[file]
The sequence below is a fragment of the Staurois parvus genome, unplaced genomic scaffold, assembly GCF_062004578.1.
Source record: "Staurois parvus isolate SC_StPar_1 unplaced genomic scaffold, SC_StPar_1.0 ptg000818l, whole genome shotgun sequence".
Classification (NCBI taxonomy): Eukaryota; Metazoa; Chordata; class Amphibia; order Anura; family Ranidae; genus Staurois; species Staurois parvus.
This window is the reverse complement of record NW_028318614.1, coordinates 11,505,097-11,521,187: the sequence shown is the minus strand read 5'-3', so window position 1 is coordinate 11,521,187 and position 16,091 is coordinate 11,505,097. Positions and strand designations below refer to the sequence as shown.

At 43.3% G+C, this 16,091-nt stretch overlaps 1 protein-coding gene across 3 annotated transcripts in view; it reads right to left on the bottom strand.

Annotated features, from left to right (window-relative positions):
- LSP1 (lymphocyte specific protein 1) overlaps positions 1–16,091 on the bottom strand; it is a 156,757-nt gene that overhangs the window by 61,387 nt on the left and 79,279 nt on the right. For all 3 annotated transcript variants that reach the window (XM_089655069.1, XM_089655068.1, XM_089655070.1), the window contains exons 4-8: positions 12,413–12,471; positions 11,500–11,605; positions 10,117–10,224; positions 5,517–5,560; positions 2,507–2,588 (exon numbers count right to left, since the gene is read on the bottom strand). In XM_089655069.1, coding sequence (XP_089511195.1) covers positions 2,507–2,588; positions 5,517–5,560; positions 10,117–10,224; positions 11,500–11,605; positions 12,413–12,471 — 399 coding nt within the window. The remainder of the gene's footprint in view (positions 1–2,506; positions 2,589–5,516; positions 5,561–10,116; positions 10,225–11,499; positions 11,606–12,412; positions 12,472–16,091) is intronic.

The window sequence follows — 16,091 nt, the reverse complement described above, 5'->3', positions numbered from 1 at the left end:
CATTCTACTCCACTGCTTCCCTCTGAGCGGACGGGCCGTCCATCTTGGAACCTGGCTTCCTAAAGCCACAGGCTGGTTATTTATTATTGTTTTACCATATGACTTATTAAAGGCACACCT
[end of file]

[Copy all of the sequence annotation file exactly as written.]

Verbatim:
The sequence below is a fragment of the Staurois parvus genome, unplaced genomic scaffold, assembly GCF_062004578.1.
Source record: "Staurois parvus isolate SC_StPar_1 unplaced genomic scaffold, SC_StPar_1.0 ptg000818l, whole genome shotgun sequence".
Classification (NCBI taxonomy): Eukaryota; Metazoa; Chordata; class Amphibia; order Anura; family Ranidae; genus Staurois; species Staurois parvus.
This window is the reverse complement of record NW_028318614.1, coordinates 11,505,097-11,521,187: the sequence shown is the minus strand read 5'-3', so window position 1 is coordinate 11,521,187 and position 16,091 is coordinate 11,505,097. Positions and strand designations below refer to the sequence as shown.

At 43.3% G+C, this 16,091-nt stretch overlaps 1 protein-coding gene across 3 annotated transcripts in view; it reads right to left on the bottom strand.

Annotated features, from left to right (window-relative positions):
- LSP1 (lymphocyte specific protein 1) overlaps positions 1–16,091 on the bottom strand; it is a 156,757-nt gene that overhangs the window by 61,387 nt on the left and 79,279 nt on the right. For all 3 annotated transcript variants that reach the window (XM_089655069.1, XM_089655068.1, XM_089655070.1), the window contains exons 4-8: positions 12,413–12,471; positions 11,500–11,605; positions 10,117–10,224; positions 5,517–5,560; positions 2,507–2,588 (exon numbers count right to left, since the gene is read on the bottom strand). In XM_089655069.1, coding sequence (XP_089511195.1) covers positions 2,507–2,588; positions 5,517–5,560; positions 10,117–10,224; positions 11,500–11,605; positions 12,413–12,471 — 399 coding nt within the window. The remainder of the gene's footprint in view (positions 1–2,506; positions 2,589–5,516; positions 5,561–10,116; positions 10,225–11,499; positions 11,606–12,412; positions 12,472–16,091) is intronic.

The window sequence follows — 16,091 nt, the reverse complement described above, 5'->3', positions numbered from 1 at the left end:
CATTCTACTCCACTGCTTCCCTCTGAGCGGACGGGCCGTCCATCTTGGAACCTGGCTTCCTAAAGCCACAGGCTGGTTATTTATTATTGTTTTACCATATGACTTATTAAAGGCACACCT